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3.3D printing through the years
Top to bottom: Charles 'Chuck' Hull, and the firing of the first 3D printed gun.
A look back at where 3D printing started and how far it has come over the years.
• 1984 – Charles 'Chuck' Hull invents the first form of 3D printing: Stereolighography.
• 1992 – The first Stereolithographic Apparatus (SLA) is made by 3D Systems.
• 1999 – The first 3D organ (a bladder) is created using the patient's own cells.
• 2002 – A mini animal kidney is created that can filter blood and produce diluted urine.
• 2006 – A 3D printer is developed that can print in multiple materials.
• 2008 – The first prosthetic leg is 3D printed. It is built with complex structures that require no assembly. Customised prosthetic limbs soon follow.
• 2013 – The first gun made with 3D printer technology is fired in the US. The Defence Department stops the blueprints being made available online.
• 2014 – A Chinese company becomes the first in the world to 3D print 2,000 sq ft houses.
• 2014 – The first 3D printer is installed on the International Space Station. NASA describes it as "a critical first step for in-space manufacturing".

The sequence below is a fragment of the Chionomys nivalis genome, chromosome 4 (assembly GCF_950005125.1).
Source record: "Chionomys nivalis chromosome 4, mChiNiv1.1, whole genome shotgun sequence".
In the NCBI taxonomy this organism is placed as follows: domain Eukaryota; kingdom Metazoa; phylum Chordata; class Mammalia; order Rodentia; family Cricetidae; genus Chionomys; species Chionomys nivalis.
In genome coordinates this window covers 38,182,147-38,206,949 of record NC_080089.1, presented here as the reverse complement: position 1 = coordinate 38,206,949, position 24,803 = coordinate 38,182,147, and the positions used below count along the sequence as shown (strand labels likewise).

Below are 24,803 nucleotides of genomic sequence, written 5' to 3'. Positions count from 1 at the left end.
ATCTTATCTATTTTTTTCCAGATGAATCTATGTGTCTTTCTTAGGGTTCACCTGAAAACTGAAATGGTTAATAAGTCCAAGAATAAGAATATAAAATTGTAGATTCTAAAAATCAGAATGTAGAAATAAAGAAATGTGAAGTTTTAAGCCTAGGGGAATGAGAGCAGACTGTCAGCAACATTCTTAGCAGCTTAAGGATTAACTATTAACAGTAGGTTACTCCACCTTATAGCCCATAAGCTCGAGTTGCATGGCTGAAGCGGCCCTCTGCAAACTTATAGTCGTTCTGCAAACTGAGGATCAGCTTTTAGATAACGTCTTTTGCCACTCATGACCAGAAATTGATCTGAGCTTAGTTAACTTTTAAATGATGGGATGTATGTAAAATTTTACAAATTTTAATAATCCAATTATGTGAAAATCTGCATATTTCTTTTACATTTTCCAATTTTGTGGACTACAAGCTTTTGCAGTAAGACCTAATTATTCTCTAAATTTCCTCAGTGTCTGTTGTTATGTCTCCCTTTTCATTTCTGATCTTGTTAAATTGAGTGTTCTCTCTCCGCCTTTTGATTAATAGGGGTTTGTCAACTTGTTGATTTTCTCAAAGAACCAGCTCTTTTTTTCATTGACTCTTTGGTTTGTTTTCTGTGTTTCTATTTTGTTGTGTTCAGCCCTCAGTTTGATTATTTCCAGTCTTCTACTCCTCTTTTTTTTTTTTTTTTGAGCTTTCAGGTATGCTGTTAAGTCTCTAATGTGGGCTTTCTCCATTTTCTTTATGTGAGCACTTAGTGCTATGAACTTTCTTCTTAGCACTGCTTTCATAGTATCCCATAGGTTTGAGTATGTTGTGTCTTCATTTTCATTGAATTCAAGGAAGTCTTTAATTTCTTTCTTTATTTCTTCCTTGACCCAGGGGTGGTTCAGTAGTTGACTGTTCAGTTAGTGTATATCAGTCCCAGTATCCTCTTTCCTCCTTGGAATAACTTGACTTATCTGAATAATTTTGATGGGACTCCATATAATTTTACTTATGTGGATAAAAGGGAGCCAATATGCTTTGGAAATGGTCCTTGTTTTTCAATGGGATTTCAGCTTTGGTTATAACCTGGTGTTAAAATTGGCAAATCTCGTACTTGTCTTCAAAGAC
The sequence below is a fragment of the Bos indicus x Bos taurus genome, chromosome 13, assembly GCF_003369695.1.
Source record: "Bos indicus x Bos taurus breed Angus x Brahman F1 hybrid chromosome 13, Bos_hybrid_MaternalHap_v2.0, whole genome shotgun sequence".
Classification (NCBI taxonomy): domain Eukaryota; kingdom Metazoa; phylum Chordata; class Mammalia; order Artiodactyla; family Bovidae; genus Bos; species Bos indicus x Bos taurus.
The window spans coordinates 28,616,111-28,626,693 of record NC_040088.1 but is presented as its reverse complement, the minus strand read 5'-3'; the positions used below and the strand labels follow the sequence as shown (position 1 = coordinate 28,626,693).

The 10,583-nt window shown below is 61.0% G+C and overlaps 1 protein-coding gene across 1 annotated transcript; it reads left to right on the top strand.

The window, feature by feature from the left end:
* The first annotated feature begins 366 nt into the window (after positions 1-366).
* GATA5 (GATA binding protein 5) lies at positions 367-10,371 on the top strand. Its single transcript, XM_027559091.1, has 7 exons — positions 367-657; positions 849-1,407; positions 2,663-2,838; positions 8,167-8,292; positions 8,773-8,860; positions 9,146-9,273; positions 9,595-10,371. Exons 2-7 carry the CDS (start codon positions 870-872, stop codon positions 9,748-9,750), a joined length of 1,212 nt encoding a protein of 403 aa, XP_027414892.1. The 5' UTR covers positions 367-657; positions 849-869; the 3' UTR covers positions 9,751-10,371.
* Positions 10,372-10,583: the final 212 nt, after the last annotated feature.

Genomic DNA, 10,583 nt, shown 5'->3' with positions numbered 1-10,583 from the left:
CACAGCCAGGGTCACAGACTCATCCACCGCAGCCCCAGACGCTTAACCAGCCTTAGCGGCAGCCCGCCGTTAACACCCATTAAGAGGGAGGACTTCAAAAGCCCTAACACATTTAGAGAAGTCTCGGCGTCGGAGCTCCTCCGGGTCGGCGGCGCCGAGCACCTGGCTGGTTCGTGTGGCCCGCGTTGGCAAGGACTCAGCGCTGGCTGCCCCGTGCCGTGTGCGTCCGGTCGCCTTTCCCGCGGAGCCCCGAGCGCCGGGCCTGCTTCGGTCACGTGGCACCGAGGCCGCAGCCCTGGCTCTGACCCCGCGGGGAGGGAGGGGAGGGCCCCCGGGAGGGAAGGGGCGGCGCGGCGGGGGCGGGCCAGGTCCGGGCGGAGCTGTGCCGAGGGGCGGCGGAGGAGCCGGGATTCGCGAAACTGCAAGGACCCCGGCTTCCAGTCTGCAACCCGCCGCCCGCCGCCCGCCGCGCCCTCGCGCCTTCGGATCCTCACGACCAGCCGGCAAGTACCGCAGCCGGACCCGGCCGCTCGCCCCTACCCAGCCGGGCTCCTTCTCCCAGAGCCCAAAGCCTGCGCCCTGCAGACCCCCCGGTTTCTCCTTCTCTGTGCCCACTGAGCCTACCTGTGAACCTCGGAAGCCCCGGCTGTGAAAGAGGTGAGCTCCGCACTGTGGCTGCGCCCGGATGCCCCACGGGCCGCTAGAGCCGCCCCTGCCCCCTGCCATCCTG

The process of printing 3D objects is not overly complex. It all starts with an idea or design for an object, which is read by a computer and sent to the printer for creation. Follow the steps in this infographic to see how.
5.To infinity and beyond
3D printing is already being used to make prosthetic limbs and could soon help us explore space.3D printing could be the stepping stone that takes us to worlds beyond our own, writes David Shukman.
The first 3D printers that emerged in the 1980s were relatively crude and greeted with scorn. But that is no longer the case.
From critical components for RAF fighter jets to replacement body parts for the disabled, 3D printing offers a bewildering array of possibilities.
And two factors are key.
The first is that while the earliest printers could only use a limited range of polymers as the raw material, these days anything seems possible - even biological tissue.
The second is that manufacturing is no longer limited by geography – advanced production is no longer in the hands of some distant factory.
The printing of a spanner on the International Space Station was just the start. The European Space Agency plans to build a base on the Moon printed from lunar dust.
And the thinking is not just in three dimensions.
One idea is for 4D printing in which time plays a part. Structures, printed in space, would be designed to unfold to form new spacecraft.
Only a few decades ago 3D printing was an obscure curiosity, a novelty with limited application and possibility. Now it may allow humans to explore worlds beyond our own.
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